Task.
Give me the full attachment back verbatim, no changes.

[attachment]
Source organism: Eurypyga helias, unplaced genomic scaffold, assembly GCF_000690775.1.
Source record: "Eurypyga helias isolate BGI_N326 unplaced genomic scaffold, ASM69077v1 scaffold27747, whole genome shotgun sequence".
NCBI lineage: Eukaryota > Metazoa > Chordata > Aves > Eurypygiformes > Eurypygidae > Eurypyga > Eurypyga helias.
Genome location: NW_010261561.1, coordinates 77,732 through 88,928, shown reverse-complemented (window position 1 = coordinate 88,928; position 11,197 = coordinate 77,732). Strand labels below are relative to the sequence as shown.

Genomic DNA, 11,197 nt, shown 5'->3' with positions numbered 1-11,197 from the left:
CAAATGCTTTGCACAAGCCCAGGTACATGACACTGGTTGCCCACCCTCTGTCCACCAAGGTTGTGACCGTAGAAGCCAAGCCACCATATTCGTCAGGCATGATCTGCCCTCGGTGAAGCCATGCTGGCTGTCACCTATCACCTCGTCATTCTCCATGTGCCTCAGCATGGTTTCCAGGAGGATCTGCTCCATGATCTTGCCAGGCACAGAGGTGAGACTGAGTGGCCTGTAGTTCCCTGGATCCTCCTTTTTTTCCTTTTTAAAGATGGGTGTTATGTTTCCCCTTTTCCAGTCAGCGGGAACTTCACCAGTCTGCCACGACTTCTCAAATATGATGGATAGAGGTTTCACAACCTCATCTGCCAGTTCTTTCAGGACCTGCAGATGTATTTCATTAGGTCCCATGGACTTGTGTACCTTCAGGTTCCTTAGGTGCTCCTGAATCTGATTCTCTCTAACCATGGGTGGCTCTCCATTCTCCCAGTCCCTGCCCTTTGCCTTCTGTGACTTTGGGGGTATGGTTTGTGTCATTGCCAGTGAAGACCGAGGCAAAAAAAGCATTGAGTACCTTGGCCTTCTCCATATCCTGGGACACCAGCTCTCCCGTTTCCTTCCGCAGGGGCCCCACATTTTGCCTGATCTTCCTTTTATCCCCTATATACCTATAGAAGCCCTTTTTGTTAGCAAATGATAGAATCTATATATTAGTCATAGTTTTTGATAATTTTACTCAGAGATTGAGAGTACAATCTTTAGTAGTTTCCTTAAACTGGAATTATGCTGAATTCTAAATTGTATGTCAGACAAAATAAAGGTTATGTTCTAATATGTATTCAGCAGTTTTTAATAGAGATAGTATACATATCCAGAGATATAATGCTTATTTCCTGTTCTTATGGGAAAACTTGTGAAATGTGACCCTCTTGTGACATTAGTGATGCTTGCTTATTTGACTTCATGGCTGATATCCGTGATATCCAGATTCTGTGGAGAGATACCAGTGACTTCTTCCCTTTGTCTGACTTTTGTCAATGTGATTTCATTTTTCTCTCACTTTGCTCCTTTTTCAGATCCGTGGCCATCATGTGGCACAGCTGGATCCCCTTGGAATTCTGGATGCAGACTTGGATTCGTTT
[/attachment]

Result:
Source organism: Eurypyga helias, unplaced genomic scaffold, assembly GCF_000690775.1.
Source record: "Eurypyga helias isolate BGI_N326 unplaced genomic scaffold, ASM69077v1 scaffold27747, whole genome shotgun sequence".
NCBI lineage: Eukaryota > Metazoa > Chordata > Aves > Eurypygiformes > Eurypygidae > Eurypyga > Eurypyga helias.
Genome location: NW_010261561.1, coordinates 77,732 through 88,928, shown reverse-complemented (window position 1 = coordinate 88,928; position 11,197 = coordinate 77,732). Strand labels below are relative to the sequence as shown.

Genomic DNA, 11,197 nt, shown 5'->3' with positions numbered 1-11,197 from the left:
CAAATGCTTTGCACAAGCCCAGGTACATGACACTGGTTGCCCACCCTCTGTCCACCAAGGTTGTGACCGTAGAAGCCAAGCCACCATATTCGTCAGGCATGATCTGCCCTCGGTGAAGCCATGCTGGCTGTCACCTATCACCTCGTCATTCTCCATGTGCCTCAGCATGGTTTCCAGGAGGATCTGCTCCATGATCTTGCCAGGCACAGAGGTGAGACTGAGTGGCCTGTAGTTCCCTGGATCCTCCTTTTTTTCCTTTTTAAAGATGGGTGTTATGTTTCCCCTTTTCCAGTCAGCGGGAACTTCACCAGTCTGCCACGACTTCTCAAATATGATGGATAGAGGTTTCACAACCTCATCTGCCAGTTCTTTCAGGACCTGCAGATGTATTTCATTAGGTCCCATGGACTTGTGTACCTTCAGGTTCCTTAGGTGCTCCTGAATCTGATTCTCTCTAACCATGGGTGGCTCTCCATTCTCCCAGTCCCTGCCCTTTGCCTTCTGTGACTTTGGGGGTATGGTTTGTGTCATTGCCAGTGAAGACCGAGGCAAAAAAAGCATTGAGTACCTTGGCCTTCTCCATATCCTGGGACACCAGCTCTCCCGTTTCCTTCCGCAGGGGCCCCACATTTTGCCTGATCTTCCTTTTATCCCCTATATACCTATAGAAGCCCTTTTTGTTAGCAAATGATAGAATCTATATATTAGTCATAGTTTTTGATAATTTTACTCAGAGATTGAGAGTACAATCTTTAGTAGTTTCCTTAAACTGGAATTATGCTGAATTCTAAATTGTATGTCAGACAAAATAAAGGTTATGTTCTAATATGTATTCAGCAGTTTTTAATAGAGATAGTATACATATCCAGAGATATAATGCTTATTTCCTGTTCTTATGGGAAAACTTGTGAAATGTGACCCTCTTGTGACATTAGTGATGCTTGCTTATTTGACTTCATGGCTGATATCCGTGATATCCAGATTCTGTGGAGAGATACCAGTGACTTCTTCCCTTTGTCTGACTTTTGTCAATGTGATTTCATTTTTCTCTCACTTTGCTCCTTTTTCAGATCCGTGGCCATCATGTGGCACAGCTGGATCCCCTTGGAATTCTGGATGCAGACTTGGATTCGTTT